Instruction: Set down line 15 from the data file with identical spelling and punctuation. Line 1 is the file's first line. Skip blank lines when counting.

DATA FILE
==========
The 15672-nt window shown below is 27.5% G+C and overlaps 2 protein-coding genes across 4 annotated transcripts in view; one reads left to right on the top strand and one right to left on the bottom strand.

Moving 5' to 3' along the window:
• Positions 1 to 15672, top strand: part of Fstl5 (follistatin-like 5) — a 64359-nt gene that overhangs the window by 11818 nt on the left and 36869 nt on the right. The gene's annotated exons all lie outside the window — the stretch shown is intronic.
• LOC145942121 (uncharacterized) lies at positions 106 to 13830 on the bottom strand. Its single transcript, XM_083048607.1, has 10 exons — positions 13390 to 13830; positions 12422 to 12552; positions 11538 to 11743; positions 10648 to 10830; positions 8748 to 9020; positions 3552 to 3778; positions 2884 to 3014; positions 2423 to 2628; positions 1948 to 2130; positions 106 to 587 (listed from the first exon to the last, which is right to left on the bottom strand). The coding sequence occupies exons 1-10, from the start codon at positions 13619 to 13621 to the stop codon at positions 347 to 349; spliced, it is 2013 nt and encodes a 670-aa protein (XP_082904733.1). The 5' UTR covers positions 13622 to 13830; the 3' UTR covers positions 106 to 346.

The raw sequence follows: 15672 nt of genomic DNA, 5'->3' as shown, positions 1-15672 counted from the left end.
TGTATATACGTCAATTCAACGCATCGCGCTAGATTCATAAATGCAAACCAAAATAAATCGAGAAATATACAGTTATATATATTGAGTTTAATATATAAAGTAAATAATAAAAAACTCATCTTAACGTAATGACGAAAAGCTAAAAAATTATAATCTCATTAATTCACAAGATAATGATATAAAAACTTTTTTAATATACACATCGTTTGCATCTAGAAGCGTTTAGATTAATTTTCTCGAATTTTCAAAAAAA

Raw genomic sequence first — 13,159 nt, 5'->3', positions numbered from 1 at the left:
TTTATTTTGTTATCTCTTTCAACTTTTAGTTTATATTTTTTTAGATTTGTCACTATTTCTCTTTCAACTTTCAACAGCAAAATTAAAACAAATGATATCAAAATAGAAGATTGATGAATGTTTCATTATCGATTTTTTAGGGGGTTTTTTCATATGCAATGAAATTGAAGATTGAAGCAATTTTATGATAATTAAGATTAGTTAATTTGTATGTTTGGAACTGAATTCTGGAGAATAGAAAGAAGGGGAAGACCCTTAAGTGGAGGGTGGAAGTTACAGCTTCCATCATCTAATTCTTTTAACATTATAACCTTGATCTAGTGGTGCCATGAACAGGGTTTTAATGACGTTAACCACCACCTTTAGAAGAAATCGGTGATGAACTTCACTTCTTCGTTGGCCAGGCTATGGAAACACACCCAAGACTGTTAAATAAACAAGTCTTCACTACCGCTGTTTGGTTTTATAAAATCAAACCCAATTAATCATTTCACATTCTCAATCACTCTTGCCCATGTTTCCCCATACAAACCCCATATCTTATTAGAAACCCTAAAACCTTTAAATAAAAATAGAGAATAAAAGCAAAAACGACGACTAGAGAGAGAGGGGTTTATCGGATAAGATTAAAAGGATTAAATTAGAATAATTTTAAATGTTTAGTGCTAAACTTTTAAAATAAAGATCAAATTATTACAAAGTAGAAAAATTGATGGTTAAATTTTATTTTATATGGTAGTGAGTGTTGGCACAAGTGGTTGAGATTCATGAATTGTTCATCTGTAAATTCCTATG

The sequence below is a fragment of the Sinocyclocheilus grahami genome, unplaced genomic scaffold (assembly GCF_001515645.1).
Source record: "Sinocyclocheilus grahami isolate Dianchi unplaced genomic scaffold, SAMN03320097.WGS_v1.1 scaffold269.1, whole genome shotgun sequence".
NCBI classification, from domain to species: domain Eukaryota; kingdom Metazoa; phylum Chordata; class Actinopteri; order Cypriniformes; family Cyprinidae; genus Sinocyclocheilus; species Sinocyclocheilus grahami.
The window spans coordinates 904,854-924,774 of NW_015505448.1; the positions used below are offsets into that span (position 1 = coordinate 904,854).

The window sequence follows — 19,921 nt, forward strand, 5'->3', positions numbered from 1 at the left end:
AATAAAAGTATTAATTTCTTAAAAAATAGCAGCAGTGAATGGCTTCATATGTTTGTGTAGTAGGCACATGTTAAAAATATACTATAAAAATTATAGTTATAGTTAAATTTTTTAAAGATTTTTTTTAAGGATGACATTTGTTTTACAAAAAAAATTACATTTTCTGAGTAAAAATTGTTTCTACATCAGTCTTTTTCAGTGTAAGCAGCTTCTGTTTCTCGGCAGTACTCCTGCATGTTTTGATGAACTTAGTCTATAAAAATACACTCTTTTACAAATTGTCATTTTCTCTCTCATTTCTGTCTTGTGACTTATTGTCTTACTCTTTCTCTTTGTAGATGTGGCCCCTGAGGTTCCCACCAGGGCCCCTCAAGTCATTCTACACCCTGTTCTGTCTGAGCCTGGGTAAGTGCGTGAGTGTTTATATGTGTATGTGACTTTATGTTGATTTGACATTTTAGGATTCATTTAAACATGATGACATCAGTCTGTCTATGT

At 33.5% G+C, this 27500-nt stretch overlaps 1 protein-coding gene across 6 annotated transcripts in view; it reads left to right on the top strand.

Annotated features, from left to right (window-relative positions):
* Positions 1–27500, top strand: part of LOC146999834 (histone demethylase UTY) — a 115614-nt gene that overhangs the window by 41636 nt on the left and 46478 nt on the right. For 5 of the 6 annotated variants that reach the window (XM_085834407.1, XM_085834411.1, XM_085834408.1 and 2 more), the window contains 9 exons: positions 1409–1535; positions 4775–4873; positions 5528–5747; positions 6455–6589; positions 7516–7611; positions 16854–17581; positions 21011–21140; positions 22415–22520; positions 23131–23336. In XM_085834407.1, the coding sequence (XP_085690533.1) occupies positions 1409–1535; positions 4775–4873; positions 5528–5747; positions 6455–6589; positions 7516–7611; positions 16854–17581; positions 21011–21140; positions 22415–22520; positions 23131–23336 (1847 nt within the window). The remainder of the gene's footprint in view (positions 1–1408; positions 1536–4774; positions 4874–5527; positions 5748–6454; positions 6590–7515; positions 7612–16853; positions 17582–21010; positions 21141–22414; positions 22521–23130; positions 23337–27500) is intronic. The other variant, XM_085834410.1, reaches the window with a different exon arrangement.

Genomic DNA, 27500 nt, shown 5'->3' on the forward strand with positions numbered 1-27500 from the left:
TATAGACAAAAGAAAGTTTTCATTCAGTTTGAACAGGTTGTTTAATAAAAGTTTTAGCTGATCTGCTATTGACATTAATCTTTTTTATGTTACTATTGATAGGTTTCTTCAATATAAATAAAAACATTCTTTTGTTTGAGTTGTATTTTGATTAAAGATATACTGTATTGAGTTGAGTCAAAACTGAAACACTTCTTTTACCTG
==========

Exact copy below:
At 33.5% G+C, this 27500-nt stretch overlaps 1 protein-coding gene across 6 annotated transcripts in view; it reads left to right on the top strand.